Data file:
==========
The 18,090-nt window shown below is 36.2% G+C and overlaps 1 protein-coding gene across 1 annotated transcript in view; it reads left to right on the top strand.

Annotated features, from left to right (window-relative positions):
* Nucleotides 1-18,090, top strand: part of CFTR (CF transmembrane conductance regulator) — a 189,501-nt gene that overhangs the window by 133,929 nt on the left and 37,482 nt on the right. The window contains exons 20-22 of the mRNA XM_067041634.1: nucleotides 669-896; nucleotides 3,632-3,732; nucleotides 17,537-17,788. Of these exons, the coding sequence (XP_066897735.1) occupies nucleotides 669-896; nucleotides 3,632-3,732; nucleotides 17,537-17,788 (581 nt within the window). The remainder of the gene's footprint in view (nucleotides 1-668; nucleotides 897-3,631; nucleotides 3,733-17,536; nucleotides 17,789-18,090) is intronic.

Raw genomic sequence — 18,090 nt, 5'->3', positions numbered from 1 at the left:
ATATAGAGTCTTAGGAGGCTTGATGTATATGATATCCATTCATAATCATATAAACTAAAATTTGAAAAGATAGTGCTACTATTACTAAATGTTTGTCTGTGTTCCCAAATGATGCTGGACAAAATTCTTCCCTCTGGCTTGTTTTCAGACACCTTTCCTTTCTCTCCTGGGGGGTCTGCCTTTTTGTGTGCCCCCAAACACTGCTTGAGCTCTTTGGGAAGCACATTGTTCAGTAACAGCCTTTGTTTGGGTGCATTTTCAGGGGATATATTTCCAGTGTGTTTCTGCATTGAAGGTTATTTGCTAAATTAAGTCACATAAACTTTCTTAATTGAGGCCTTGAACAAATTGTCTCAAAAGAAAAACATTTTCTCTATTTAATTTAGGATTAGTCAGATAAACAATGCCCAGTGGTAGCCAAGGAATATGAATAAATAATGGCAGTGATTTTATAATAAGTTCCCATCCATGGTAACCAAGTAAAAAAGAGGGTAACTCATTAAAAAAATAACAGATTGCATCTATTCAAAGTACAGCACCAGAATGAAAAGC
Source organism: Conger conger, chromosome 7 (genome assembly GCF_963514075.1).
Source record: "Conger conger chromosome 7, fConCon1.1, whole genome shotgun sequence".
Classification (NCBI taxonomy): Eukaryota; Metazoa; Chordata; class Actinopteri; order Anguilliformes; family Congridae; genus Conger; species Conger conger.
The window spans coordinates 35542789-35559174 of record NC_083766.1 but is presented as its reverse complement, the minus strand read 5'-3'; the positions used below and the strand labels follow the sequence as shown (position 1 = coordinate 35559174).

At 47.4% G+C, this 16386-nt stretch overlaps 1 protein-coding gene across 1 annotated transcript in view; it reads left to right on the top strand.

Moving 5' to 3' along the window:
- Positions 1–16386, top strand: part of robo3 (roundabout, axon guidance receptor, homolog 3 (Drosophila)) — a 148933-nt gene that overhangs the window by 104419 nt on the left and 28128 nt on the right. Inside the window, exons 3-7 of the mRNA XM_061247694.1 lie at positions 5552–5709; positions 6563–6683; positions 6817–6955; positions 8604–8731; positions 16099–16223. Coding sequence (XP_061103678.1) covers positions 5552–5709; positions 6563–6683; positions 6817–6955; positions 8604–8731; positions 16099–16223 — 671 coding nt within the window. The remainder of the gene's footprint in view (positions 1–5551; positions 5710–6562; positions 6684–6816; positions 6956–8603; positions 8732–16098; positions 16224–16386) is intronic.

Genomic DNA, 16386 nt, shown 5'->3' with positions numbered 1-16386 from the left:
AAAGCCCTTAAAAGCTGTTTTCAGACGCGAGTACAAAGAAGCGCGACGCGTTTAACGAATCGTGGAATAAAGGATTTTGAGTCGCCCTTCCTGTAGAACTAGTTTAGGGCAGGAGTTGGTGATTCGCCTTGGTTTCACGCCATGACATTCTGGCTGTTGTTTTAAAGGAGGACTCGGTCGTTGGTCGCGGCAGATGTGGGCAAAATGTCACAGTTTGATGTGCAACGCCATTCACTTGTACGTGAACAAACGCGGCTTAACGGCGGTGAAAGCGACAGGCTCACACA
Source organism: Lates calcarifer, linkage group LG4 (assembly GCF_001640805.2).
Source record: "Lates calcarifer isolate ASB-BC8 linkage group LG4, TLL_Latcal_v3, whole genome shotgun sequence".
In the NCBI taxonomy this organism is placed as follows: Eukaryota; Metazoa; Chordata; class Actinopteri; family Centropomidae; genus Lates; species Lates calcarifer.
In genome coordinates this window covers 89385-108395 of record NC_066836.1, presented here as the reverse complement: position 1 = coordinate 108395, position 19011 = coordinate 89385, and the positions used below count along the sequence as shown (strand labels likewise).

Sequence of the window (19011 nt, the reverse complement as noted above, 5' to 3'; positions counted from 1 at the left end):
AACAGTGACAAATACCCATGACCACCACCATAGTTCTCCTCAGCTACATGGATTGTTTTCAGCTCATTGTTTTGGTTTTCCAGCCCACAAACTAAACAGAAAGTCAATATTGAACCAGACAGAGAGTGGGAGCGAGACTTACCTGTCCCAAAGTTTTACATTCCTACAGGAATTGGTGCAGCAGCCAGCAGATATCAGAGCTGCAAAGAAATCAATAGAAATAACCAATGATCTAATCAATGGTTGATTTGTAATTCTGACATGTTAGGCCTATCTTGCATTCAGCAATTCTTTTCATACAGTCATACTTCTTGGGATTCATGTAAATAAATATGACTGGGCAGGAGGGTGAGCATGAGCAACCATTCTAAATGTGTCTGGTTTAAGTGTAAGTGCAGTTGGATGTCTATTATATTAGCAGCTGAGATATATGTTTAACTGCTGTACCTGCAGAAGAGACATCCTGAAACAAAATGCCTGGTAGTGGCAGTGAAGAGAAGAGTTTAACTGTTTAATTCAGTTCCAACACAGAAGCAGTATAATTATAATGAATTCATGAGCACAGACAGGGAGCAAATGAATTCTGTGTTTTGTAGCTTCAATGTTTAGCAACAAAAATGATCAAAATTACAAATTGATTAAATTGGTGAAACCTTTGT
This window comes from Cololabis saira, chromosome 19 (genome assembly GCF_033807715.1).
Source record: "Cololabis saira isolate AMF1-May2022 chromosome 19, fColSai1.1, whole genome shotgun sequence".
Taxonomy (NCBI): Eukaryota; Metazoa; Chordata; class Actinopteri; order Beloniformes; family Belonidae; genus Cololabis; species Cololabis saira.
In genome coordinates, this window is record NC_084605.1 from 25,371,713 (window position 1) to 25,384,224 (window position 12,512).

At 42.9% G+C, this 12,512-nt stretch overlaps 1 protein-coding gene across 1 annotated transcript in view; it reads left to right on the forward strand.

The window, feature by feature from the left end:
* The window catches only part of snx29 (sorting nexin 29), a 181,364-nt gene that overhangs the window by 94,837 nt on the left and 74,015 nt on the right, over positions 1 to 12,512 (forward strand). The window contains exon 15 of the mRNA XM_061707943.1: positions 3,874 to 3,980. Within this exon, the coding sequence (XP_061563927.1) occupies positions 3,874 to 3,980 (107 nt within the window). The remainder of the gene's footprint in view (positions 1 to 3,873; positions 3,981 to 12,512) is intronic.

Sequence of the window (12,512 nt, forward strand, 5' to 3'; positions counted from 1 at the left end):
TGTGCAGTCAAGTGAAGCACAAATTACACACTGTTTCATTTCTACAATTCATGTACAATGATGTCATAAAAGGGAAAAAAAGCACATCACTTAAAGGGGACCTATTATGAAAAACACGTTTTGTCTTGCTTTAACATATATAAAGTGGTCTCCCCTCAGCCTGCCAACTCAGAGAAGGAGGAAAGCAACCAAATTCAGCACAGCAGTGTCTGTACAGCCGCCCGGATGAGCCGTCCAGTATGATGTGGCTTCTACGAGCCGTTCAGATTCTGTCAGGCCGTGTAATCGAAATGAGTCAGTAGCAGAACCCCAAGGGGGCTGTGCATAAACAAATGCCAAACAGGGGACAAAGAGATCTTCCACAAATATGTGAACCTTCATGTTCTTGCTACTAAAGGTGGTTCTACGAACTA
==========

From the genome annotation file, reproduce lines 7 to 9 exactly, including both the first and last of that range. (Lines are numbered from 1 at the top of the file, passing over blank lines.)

Source record: "Conger conger chromosome 7, fConCon1.1, whole genome shotgun sequence".
Classification (NCBI taxonomy): Eukaryota; Metazoa; Chordata; class Actinopteri; order Anguilliformes; family Congridae; genus Conger; species Conger conger.
The window spans coordinates 35542789-35559174 of record NC_083766.1 but is presented as its reverse complement, the minus strand read 5'-3'; the positions used below and the strand labels follow the sequence as shown (position 1 = coordinate 35559174).